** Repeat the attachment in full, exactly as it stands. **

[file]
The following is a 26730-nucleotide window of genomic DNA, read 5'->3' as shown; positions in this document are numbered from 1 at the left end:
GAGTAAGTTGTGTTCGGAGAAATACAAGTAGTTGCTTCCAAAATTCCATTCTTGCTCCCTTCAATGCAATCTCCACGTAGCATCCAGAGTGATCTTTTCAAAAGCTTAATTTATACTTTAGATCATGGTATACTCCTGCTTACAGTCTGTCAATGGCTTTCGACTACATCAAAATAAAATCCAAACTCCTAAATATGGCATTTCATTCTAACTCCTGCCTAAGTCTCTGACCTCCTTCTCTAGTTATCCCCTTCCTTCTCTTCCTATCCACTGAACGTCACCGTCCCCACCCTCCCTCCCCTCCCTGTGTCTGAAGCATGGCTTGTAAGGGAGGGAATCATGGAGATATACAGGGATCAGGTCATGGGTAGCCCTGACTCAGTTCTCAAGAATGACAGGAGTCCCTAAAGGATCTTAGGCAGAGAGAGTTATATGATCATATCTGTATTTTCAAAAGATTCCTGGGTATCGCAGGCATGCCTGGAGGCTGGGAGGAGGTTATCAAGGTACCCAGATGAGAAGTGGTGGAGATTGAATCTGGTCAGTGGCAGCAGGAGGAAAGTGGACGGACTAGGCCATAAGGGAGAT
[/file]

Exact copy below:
The following is a 26730-nucleotide window of genomic DNA, read 5'->3' as shown; positions in this document are numbered from 1 at the left end:
GAGTAAGTTGTGTTCGGAGAAATACAAGTAGTTGCTTCCAAAATTCCATTCTTGCTCCCTTCAATGCAATCTCCACGTAGCATCCAGAGTGATCTTTTCAAAAGCTTAATTTATACTTTAGATCATGGTATACTCCTGCTTACAGTCTGTCAATGGCTTTCGACTACATCAAAATAAAATCCAAACTCCTAAATATGGCATTTCATTCTAACTCCTGCCTAAGTCTCTGACCTCCTTCTCTAGTTATCCCCTTCCTTCTCTTCCTATCCACTGAACGTCACCGTCCCCACCCTCCCTCCCCTCCCTGTGTCTGAAGCATGGCTTGTAAGGGAGGGAATCATGGAGATATACAGGGATCAGGTCATGGGTAGCCCTGACTCAGTTCTCAAGAATGACAGGAGTCCCTAAAGGATCTTAGGCAGAGAGAGTTATATGATCATATCTGTATTTTCAAAAGATTCCTGGGTATCGCAGGCATGCCTGGAGGCTGGGAGGAGGTTATCAAGGTACCCAGATGAGAAGTGGTGGAGATTGAATCTGGTCAGTGGCAGCAGGAGGAAAGTGGACGGACTAGGCCATAAGGGAGAT